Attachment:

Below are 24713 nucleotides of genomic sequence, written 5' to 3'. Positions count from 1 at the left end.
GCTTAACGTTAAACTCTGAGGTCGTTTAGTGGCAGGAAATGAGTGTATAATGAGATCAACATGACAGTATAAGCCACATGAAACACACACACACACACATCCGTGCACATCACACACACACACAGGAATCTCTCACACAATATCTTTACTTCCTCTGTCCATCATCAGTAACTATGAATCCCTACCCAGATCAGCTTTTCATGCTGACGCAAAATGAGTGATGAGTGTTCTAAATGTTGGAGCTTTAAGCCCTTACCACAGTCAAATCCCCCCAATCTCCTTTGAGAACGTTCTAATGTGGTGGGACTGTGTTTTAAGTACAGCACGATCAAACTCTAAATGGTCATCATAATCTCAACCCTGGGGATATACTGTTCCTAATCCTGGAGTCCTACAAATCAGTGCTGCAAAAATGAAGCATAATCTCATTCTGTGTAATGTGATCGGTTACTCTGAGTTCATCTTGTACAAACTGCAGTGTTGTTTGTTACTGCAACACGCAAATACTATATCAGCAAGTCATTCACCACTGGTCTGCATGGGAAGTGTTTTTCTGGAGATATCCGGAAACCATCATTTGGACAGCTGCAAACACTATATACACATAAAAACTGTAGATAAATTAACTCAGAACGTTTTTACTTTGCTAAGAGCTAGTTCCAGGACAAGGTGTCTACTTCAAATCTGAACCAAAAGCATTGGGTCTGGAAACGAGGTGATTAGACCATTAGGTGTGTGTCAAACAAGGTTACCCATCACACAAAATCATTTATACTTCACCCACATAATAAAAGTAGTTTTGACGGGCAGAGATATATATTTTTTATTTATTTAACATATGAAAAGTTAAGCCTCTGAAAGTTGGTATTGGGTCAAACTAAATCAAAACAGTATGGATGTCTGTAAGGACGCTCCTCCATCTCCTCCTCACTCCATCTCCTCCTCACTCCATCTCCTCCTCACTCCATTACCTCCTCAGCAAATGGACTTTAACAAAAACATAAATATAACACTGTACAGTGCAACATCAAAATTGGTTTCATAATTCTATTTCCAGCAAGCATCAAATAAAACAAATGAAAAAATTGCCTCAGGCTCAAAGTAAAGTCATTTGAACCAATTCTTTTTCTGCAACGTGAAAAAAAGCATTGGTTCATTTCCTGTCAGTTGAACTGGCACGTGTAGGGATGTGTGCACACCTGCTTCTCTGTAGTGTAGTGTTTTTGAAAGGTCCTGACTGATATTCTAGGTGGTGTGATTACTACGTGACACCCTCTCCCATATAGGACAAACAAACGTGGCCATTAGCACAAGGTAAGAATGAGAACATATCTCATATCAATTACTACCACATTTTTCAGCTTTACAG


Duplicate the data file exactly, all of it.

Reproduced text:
Below are 24713 nucleotides of genomic sequence, written 5' to 3'. Positions count from 1 at the left end.
GCTTAACGTTAAACTCTGAGGTCGTTTAGTGGCAGGAAATGAGTGTATAATGAGATCAACATGACAGTATAAGCCACATGAAACACACACACACACACATCCGTGCACATCACACACACACACAGGAATCTCTCACACAATATCTTTACTTCCTCTGTCCATCATCAGTAACTATGAATCCCTACCCAGATCAGCTTTTCATGCTGACGCAAAATGAGTGATGAGTGTTCTAAATGTTGGAGCTTTAAGCCCTTACCACAGTCAAATCCCCCCAATCTCCTTTGAGAACGTTCTAATGTGGTGGGACTGTGTTTTAAGTACAGCACGATCAAACTCTAAATGGTCATCATAATCTCAACCCTGGGGATATACTGTTCCTAATCCTGGAGTCCTACAAATCAGTGCTGCAAAAATGAAGCATAATCTCATTCTGTGTAATGTGATCGGTTACTCTGAGTTCATCTTGTACAAACTGCAGTGTTGTTTGTTACTGCAACACGCAAATACTATATCAGCAAGTCATTCACCACTGGTCTGCATGGGAAGTGTTTTTCTGGAGATATCCGGAAACCATCATTTGGACAGCTGCAAACACTATATACACATAAAAACTGTAGATAAATTAACTCAGAACGTTTTTACTTTGCTAAGAGCTAGTTCCAGGACAAGGTGTCTACTTCAAATCTGAACCAAAAGCATTGGGTCTGGAAACGAGGTGATTAGACCATTAGGTGTGTGTCAAACAAGGTTACCCATCACACAAAATCATTTATACTTCACCCACATAATAAAAGTAGTTTTGACGGGCAGAGATATATATTTTTTATTTATTTAACATATGAAAAGTTAAGCCTCTGAAAGTTGGTATTGGGTCAAACTAAATCAAAACAGTATGGATGTCTGTAAGGACGCTCCTCCATCTCCTCCTCACTCCATCTCCTCCTCACTCCATCTCCTCCTCACTCCATTACCTCCTCAGCAAATGGACTTTAACAAAAACATAAATATAACACTGTACAGTGCAACATCAAAATTGGTTTCATAATTCTATTTCCAGCAAGCATCAAATAAAACAAATGAAAAAATTGCCTCAGGCTCAAAGTAAAGTCATTTGAACCAATTCTTTTTCTGCAACGTGAAAAAAAGCATTGGTTCATTTCCTGTCAGTTGAACTGGCACGTGTAGGGATGTGTGCACACCTGCTTCTCTGTAGTGTAGTGTTTTTGAAAGGTCCTGACTGATATTCTAGGTGGTGTGATTACTACGTGACACCCTCTCCCATATAGGACAAACAAACGTGGCCATTAGCACAAGGTAAGAATGAGAACATATCTCATATCAATTACTACCACATTTTTCAGCTTTACAG